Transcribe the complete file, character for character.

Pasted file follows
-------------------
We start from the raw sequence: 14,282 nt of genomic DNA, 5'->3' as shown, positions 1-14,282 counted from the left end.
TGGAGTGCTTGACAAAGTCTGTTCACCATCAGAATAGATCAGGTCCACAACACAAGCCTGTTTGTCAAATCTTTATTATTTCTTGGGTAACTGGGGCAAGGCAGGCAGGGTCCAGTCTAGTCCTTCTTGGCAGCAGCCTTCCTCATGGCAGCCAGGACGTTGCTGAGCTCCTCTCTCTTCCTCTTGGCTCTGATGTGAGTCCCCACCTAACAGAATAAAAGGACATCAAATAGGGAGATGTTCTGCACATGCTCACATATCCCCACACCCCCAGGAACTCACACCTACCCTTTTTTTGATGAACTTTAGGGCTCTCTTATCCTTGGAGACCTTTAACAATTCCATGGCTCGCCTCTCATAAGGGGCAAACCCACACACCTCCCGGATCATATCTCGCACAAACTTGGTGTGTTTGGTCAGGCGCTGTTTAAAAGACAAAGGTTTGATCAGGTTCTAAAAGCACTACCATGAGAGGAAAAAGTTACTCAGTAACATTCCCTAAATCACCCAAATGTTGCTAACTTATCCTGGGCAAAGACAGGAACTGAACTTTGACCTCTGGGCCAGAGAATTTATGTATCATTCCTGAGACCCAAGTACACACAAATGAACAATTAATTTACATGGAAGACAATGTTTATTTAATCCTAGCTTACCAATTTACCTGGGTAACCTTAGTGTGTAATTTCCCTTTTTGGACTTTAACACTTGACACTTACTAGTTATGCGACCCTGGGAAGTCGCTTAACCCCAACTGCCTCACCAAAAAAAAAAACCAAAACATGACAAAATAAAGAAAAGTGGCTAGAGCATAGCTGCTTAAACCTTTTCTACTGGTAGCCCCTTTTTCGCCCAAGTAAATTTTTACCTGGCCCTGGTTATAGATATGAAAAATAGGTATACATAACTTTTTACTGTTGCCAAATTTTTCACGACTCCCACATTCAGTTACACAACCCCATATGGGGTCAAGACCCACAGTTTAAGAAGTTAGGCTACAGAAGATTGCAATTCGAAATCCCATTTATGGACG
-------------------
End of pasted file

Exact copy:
We start from the raw sequence: 14,282 nt of genomic DNA, 5'->3' as shown, positions 1-14,282 counted from the left end.
TGGAGTGCTTGACAAAGTCTGTTCACCATCAGAATAGATCAGGTCCACAACACAAGCCTGTTTGTCAAATCTTTATTATTTCTTGGGTAACTGGGGCAAGGCAGGCAGGGTCCAGTCTAGTCCTTCTTGGCAGCAGCCTTCCTCATGGCAGCCAGGACGTTGCTGAGCTCCTCTCTCTTCCTCTTGGCTCTGATGTGAGTCCCCACCTAACAGAATAAAAGGACATCAAATAGGGAGATGTTCTGCACATGCTCACATATCCCCACACCCCCAGGAACTCACACCTACCCTTTTTTTGATGAACTTTAGGGCTCTCTTATCCTTGGAGACCTTTAACAATTCCATGGCTCGCCTCTCATAAGGGGCAAACCCACACACCTCCCGGATCATATCTCGCACAAACTTGGTGTGTTTGGTCAGGCGCTGTTTAAAAGACAAAGGTTTGATCAGGTTCTAAAAGCACTACCATGAGAGGAAAAAGTTACTCAGTAACATTCCCTAAATCACCCAAATGTTGCTAACTTATCCTGGGCAAAGACAGGAACTGAACTTTGACCTCTGGGCCAGAGAATTTATGTATCATTCCTGAGACCCAAGTACACACAAATGAACAATTAATTTACATGGAAGACAATGTTTATTTAATCCTAGCTTACCAATTTACCTGGGTAACCTTAGTGTGTAATTTCCCTTTTTGGACTTTAACACTTGACACTTACTAGTTATGCGACCCTGGGAAGTCGCTTAACCCCAACTGCCTCACCAAAAAAAAAAACCAAAACATGACAAAATAAAGAAAAGTGGCTAGAGCATAGCTGCTTAAACCTTTTCTACTGGTAGCCCCTTTTTCGCCCAAGTAAATTTTTACCTGGCCCTGGTTATAGATATGAAAAATAGGTATACATAACTTTTTACTGTTGCCAAATTTTTCACGACTCCCACATTCAGTTACACAACCCCATATGGGGTCAAGACCCACAGTTTAAGAAGTTAGGCTACAGAAGATTGCAATTCGAAATCCCATTTATGGACG